## Explanation

In this example, the goal is to sum the quantities in column C by the codes in column E in a case-sensitive manner. The SUMIF function and the SUMIFS function are both good options for counting text values, and both functions support wildcards. However, neither function is case-sensitive, so they can't be used to solve this problem. A good solution is to use the EXACT function with the SUMPRODUCT function, as explained below.

### Unique values

To generate the list of unique values in the range E5:E8, you would normally use the UNIQUE function . However, UNIQUE is not case-sensitive, so it will not work in this situation. This article provides a formula that can extract unique values from a range of cells, taking into account upper and lowercase characters.

### EXACT function

The EXACT function has just one purpose: to compare text in a case-sensitive manner. EXACT takes two arguments: *text1* and *text2. *If *text1* and *text2* match exactly (considering upper and lower case), EXACT returns TRUE. Otherwise, EXACT returns FALSE:

```
=EXACT("abc","abc") // returns TRUE
=EXACT("abc","ABC") // returns FALSE
=EXACT("abc","Abc") // returns FALSE
=EXACT("ABC","ABC") // returns TRUE
```

### Worksheet example

In the example shown, we have four codes in column E, and we want to sum the values in column C using the codes that appear in column B. In other words, we want to sum the total quantity per code, and this calculation needs to be case-sensitive. For convenience, **code** (B5:B15) and **qty** (C5:C15) are named ranges. The formula in E5, copied down, is:

```
=SUMPRODUCT(--EXACT(E5,code)*qty)
```

Working from the inside-out, we are using the EXACT function to compare each code in column E with the named range **code** (B5:B15):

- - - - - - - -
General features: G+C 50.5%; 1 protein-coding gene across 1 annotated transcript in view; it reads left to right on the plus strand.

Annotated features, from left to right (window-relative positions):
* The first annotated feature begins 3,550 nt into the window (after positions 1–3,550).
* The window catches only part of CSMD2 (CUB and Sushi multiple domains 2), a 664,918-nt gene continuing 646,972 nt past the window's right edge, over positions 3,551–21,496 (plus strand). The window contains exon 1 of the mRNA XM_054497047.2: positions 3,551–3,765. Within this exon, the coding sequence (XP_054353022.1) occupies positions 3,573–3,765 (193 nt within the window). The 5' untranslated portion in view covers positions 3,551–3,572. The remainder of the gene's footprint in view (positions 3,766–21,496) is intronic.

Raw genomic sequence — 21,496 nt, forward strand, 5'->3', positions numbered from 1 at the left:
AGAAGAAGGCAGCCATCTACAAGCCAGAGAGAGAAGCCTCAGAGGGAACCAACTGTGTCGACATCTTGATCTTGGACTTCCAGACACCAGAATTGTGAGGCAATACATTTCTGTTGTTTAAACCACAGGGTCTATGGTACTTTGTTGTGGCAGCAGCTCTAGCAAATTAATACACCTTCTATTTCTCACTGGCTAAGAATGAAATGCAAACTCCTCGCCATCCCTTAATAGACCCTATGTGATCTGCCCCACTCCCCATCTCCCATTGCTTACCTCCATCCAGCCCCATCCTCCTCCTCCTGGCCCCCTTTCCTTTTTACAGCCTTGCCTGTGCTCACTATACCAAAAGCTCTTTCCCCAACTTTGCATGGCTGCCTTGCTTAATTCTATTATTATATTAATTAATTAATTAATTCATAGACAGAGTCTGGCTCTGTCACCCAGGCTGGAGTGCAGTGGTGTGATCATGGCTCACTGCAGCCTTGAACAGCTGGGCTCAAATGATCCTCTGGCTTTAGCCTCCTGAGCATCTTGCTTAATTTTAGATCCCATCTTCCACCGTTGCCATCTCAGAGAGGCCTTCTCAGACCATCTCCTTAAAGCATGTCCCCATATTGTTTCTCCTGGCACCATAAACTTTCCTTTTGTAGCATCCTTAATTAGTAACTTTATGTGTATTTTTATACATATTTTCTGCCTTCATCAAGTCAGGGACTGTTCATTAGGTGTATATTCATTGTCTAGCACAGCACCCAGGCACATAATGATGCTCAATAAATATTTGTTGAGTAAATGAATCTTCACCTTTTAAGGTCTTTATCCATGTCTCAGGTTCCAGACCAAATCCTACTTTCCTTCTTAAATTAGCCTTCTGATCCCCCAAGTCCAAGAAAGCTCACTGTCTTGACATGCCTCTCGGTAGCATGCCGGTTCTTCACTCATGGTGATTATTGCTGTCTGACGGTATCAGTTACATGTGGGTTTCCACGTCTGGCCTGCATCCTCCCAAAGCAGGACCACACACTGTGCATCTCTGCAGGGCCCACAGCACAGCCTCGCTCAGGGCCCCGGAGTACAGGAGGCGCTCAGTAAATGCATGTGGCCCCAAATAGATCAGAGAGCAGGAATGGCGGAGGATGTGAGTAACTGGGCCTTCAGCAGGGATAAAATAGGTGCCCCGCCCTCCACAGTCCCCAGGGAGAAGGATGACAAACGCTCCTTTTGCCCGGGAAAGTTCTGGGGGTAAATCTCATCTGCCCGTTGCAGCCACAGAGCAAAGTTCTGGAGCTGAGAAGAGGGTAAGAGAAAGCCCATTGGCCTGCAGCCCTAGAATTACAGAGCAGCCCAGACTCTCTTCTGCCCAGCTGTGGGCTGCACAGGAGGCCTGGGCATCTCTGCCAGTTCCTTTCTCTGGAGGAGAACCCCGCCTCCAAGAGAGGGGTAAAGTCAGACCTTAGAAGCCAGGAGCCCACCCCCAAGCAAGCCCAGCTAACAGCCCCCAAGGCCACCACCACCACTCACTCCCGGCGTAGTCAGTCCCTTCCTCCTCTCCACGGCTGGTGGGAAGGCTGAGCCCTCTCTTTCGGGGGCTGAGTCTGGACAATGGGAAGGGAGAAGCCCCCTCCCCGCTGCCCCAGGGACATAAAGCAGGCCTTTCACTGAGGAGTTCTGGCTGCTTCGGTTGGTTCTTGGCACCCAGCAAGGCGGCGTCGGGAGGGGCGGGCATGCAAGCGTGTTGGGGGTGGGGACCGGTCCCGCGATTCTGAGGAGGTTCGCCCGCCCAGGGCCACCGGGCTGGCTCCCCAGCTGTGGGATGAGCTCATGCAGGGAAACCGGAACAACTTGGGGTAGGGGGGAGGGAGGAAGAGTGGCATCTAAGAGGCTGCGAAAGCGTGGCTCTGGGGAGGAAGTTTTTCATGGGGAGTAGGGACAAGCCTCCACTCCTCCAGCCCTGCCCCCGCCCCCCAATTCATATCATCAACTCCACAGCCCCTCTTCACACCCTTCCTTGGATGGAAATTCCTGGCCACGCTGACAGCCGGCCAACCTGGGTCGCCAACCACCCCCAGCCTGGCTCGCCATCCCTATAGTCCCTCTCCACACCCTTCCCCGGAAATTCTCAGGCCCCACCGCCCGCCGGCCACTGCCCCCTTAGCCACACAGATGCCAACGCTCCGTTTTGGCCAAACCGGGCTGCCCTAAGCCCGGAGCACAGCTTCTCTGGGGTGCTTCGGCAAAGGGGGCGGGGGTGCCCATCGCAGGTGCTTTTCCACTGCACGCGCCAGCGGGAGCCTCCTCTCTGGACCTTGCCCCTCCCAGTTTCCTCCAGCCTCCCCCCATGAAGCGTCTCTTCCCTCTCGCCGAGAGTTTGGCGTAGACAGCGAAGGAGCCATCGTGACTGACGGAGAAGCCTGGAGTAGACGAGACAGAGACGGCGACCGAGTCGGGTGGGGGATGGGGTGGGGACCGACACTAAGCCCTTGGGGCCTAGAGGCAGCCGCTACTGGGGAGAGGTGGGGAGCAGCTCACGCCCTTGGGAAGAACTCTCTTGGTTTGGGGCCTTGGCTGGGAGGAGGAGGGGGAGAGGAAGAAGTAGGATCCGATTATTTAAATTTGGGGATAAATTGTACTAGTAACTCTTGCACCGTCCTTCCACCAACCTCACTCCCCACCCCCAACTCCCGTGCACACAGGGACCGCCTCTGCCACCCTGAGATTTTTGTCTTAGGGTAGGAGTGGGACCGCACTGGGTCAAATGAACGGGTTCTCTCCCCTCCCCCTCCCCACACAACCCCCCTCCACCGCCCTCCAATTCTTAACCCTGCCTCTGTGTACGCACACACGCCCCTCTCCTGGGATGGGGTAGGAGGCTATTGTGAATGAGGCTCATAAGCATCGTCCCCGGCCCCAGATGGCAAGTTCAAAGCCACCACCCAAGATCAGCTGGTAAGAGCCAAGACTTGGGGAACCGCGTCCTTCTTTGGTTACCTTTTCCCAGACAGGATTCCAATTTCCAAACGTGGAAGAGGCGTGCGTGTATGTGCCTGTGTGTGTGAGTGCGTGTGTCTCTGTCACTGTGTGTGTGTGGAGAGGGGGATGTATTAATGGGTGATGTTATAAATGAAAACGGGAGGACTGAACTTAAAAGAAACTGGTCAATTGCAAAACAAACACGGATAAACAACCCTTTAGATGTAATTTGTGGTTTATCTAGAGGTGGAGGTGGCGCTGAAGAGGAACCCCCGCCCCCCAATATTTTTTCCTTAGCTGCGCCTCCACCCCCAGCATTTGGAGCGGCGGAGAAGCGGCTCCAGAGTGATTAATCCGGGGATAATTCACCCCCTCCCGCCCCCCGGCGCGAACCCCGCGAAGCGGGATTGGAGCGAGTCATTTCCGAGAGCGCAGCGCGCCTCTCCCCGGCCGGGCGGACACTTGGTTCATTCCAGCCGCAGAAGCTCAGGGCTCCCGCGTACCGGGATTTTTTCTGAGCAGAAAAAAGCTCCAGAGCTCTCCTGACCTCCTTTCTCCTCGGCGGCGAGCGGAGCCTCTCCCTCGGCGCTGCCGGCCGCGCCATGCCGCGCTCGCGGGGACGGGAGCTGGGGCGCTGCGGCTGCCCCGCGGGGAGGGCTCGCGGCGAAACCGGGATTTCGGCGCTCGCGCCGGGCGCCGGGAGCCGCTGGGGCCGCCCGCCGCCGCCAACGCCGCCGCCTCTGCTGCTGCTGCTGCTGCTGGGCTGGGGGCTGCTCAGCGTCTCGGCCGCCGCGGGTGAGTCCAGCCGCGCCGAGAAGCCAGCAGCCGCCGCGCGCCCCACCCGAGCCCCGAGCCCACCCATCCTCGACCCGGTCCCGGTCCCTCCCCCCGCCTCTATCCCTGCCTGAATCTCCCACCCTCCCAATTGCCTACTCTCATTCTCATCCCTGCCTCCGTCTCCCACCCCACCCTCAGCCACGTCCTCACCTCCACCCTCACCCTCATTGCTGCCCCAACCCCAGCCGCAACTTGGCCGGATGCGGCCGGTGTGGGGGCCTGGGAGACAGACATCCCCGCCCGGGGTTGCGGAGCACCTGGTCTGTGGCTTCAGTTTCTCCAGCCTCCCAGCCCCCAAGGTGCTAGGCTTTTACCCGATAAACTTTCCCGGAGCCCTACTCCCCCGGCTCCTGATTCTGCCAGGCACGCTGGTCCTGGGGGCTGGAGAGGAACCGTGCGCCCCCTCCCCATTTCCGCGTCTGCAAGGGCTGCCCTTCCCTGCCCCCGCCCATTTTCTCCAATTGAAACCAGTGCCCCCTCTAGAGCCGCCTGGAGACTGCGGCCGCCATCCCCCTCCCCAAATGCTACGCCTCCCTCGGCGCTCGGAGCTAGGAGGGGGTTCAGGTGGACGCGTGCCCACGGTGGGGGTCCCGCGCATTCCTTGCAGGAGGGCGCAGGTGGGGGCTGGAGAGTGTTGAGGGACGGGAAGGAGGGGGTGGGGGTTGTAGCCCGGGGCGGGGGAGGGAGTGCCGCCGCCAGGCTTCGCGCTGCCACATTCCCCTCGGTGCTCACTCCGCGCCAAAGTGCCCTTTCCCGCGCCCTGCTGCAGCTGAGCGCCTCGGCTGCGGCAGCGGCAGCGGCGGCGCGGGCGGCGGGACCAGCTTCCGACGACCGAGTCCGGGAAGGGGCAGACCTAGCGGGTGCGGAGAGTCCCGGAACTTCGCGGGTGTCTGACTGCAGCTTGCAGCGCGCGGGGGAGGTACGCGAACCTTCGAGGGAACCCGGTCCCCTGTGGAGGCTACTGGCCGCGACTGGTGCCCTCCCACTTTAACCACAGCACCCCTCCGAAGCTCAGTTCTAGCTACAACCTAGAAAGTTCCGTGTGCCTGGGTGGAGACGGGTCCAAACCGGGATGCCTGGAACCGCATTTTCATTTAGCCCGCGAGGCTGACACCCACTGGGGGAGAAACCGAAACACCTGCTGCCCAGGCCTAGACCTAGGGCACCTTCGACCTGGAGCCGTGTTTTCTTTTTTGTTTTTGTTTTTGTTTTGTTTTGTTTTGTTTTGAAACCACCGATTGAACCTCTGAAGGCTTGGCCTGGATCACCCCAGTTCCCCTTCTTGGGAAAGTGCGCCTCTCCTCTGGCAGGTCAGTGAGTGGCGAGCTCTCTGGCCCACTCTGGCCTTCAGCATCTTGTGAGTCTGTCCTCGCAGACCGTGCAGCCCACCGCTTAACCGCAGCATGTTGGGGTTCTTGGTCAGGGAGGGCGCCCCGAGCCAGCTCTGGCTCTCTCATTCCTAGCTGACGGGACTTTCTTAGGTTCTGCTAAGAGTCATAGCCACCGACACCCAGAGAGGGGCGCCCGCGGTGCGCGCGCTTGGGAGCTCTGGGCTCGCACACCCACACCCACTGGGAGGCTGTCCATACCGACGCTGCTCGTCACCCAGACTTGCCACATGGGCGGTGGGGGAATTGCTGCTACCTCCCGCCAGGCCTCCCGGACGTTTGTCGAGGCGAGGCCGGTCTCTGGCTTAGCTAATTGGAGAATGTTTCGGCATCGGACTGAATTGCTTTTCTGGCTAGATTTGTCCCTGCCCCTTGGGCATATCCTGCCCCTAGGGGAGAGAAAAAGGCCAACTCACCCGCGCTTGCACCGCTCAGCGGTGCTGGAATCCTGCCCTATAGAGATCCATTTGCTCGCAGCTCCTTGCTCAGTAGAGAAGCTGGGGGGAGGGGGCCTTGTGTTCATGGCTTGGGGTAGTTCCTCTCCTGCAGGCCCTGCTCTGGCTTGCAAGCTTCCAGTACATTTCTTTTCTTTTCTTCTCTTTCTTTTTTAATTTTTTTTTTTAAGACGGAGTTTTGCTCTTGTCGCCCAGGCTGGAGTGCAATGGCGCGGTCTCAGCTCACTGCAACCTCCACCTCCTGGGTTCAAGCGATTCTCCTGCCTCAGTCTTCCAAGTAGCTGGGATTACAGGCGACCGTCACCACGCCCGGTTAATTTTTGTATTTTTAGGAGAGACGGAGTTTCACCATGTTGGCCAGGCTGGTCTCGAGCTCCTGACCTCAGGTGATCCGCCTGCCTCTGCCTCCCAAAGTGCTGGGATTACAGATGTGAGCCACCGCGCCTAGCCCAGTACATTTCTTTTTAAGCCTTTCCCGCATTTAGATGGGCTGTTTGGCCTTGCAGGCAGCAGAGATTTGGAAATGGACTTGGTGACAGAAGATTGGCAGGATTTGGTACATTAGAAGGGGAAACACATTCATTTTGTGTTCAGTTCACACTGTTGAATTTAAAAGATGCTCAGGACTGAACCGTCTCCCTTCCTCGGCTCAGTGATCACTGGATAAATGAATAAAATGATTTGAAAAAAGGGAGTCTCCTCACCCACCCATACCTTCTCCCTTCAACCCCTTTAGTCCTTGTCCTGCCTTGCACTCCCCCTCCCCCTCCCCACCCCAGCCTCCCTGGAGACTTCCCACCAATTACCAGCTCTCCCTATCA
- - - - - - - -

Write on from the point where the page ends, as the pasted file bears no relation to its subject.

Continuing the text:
```
--EXACT(E5,code)
```

EXACT compares the value in E5 ("ABC") to *all* values in B5:B15. Because the range contains 11 cells, EXACT returns 11 results (one for each code) in an array like this:

```
--{TRUE;FALSE;FALSE;FALSE;FALSE;FALSE;FALSE;TRUE;TRUE;FALSE;TRUE}
```

Each TRUE represents an exact match of "ABC" in B5:B15. Each FALSE represents a non-match. Next, we use a double-negative (--) operation to convert TRUE and FALSE values into 1's and 0's. The resulting array looks like this:

```
{1;0;0;0;0;0;0;1;1;0;1} // 11 results
```

Note: technically, the double negative (--) is *unnecessary* in this formula, because multiplying the TRUE and FALSE values by the numeric values in **qty** will *automatically* convert TRUE and FALSE values to 1s and 0s. However, the double negative does no harm and it makes the formula a bit easier to understand, because it signals a Boolean operation.

At this point, we can simplify the formula like this:

`=SUMPRODUCT({1;0;0;0;0;0;0;1;1;0;1}*qty)`

Next, we need to perform the multiplication step and sum things up.

### SUMPRODUCT function

SUMPRODUCT is a versatile function that appears in many formulas because it can handle array operations natively in older versions of Excel. In this case, the array operation is performed by the EXACT function in the previous step. The remaining steps look like this:

```
=SUMPRODUCT({1;0;0;0;0;0;0;1;1;0;1}*qty)
=SUMPRODUCT({1;0;0;0;0;0;0;1;1;0;1}*{5;1;3;7;6;7;2;2;9;2;3})
=SUMPRODUCT({5;0;0;0;0;0;0;2;9;0;3})
=19
```

As you can see, the array returned by EXACT behaves like a filter that "cancels out" values in **qty** that are *not* associated with the code "ABC". With just one array to process in the end, SUMPRODUCT sums all numbers in the array and returns the final result: 19. As the formula is copied down, we get the correct sum for each code in column E, taking into account upper and lower case characters.

*Note: Because SUMPRODUCT can handle arrays natively, it is not necessary to use Control+Shift+Enter to enter this formula. In Excel 365, you can replace SUMPRODUCT with the SUM function. To read more about this, see Why SUMPRODUCT?*